As it continues to face federal scrutiny over its blockbuster deal to take over Time Warner, AT&T said it plans to invest an additional $1 billion in the United States in 2018 and pay a $1,000 bonus to more than 200,000 AT&T employees following congressional approval of President Trump’s tax overhaul.
The decision seemed to put AT&T in Trump’s good graces, at least temporarily, and fueled speculation that the company may be seeking to ease tensions as it faces a legal showdown with the Justice Department over the mega-merger.
Congress voted Wednesday to approve the $1.5-trillion tax package, which cuts the corporate tax rate to 21% from 35% in a move that Republicans say will help spur the economy and create jobs. The overhaul also is intended to reduce taxes for middle- and working-class families.
At a White House ceremony Wednesday, Trump hailed the passage, saying that “companies are going to be coming back.”
The president also singled out AT&T’s decision to increase capital spending in the U.S. and provide employee bonuses. “And that’s because of what we did. So that’s pretty good,” Trump said.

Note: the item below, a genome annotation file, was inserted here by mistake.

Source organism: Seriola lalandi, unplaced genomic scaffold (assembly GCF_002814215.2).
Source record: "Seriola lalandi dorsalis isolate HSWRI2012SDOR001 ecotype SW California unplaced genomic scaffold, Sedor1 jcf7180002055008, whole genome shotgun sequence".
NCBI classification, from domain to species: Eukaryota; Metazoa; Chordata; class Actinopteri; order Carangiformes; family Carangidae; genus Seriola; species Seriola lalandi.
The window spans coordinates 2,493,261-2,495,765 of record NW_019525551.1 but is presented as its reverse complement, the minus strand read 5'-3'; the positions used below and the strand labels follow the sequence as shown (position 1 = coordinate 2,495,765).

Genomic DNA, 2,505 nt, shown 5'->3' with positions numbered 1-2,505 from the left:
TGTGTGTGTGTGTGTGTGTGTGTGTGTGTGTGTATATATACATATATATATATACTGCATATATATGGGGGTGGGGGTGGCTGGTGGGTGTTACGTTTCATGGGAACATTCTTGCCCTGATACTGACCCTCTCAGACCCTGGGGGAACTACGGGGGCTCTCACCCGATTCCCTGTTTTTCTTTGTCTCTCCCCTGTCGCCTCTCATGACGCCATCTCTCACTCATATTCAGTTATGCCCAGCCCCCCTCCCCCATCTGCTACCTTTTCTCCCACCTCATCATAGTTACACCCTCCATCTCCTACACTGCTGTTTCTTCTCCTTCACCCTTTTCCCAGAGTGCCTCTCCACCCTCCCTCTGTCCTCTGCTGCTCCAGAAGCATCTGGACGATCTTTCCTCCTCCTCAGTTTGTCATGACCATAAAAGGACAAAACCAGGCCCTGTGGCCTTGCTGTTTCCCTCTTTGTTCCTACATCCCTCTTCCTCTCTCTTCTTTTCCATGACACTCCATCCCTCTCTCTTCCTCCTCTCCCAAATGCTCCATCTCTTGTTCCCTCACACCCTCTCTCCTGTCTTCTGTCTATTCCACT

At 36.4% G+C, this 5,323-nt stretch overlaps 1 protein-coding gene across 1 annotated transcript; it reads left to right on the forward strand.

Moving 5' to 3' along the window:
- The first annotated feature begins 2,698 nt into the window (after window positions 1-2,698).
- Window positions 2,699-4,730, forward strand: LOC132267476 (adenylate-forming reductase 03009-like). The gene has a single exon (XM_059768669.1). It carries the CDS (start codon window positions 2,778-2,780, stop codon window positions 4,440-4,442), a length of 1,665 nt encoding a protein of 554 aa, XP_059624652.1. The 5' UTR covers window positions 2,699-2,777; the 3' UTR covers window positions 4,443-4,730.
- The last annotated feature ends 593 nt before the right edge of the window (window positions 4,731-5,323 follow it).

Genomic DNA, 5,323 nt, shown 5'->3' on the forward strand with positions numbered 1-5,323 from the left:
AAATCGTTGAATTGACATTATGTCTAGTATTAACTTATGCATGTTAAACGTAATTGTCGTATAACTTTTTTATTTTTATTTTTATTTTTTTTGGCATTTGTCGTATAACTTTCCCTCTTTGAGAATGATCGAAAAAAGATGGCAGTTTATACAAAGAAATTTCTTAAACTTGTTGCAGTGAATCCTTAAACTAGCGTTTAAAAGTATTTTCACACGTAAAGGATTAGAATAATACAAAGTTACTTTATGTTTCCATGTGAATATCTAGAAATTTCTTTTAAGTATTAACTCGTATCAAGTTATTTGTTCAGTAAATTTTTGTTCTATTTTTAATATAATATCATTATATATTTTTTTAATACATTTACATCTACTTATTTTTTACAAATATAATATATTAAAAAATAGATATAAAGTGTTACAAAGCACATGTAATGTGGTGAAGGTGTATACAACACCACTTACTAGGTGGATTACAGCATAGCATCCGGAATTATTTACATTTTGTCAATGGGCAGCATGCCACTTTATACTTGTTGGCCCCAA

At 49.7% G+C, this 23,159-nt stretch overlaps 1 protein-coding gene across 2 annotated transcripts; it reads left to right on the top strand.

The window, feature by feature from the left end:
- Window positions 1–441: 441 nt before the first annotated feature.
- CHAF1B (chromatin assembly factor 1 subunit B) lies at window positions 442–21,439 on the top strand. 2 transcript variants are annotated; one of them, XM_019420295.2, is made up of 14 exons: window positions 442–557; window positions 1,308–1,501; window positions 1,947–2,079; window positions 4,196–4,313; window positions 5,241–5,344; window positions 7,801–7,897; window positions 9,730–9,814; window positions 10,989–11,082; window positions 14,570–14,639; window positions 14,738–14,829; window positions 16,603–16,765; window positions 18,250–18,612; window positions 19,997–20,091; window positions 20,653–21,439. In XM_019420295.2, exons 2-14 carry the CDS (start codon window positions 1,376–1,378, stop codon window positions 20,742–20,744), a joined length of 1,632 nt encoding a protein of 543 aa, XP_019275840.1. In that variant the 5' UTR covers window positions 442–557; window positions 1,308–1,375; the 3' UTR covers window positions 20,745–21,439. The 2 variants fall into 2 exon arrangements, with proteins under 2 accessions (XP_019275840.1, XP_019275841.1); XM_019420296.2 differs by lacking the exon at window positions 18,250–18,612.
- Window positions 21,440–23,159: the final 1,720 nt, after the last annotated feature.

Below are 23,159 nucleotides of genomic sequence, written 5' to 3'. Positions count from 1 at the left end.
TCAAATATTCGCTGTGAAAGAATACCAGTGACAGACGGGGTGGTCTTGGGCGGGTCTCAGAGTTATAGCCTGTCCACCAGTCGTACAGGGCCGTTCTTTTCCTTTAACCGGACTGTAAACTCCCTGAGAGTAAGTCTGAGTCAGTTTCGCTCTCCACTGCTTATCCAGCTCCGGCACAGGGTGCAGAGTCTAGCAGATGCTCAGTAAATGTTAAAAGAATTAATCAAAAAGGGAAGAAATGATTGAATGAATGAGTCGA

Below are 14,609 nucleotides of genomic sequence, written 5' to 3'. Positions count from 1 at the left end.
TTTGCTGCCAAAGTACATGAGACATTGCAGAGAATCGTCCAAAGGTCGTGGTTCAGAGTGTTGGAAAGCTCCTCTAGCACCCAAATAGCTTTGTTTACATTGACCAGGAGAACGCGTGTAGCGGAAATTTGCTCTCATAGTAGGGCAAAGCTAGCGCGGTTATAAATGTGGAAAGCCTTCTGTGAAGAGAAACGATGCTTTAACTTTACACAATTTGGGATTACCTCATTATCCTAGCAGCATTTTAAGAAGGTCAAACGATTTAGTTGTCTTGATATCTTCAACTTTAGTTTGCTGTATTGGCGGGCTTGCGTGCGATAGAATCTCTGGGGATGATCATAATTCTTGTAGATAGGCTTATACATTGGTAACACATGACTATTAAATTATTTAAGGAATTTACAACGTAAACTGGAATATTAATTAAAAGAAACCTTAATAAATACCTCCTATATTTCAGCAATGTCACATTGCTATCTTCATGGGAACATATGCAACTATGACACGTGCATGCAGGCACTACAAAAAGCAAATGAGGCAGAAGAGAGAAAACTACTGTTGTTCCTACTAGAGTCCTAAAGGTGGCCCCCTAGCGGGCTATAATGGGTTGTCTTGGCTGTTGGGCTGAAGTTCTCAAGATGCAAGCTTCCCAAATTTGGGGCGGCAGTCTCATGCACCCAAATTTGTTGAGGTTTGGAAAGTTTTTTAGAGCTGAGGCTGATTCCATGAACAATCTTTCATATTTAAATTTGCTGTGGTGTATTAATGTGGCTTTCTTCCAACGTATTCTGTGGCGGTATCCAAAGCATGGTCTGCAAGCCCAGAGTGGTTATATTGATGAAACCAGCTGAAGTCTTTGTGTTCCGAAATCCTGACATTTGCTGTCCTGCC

AT&T said in an announcement that if the president signs the bill before Christmas, employees will receive the bonus over the holidays.
The telecommunications giant is currently sparring with the federal government over its $85-billion bid to purchase Time Warner, which would create an entertainment and distribution behemoth. The Justice Department sued AT&T in November in an attempt to block the deal, saying that the combined company would stifle competition and adversely affect consumers.
Trump has publicly criticized the proposed merger, saying “I’ve always felt that that was a deal that’s not good for the country. I think your pricing is going to go up.”
The president also has repeatedly crossed swords with CNN, which is owned by Time Warner, calling the cable news network “fake news.”
It remains unclear just how big of a role CNN will play in closing the merger. While sources say the Justice Department has pressured the companies to sell Time Warner’s Turner Broadcasting unit — which includes CNN — to secure federal approval for the deal, AT&T has said it won’t sell the cable channel and is prepared to fight the government in court.
In November, AT&T CEO Randall Stephenson denied that he is being pressured to sell Turner Broadcasting.
“I have never been told that the price of getting the deal done was selling CNN. Period,” he said at an industry event in New York. “And likewise, I have never offered to sell CNN.”
Stephenson praised the tax overhaul in a statement Wednesday.
“Congress, working closely with the President, took a monumental step to bring taxes paid by U.S. businesses in line with the rest of the industrialized world,” he said. “This tax reform will drive economic growth and create good-paying jobs.”
A spokesman for AT&T said the company’s announcement is “unrelated to our pending acquisition of Time Warner.”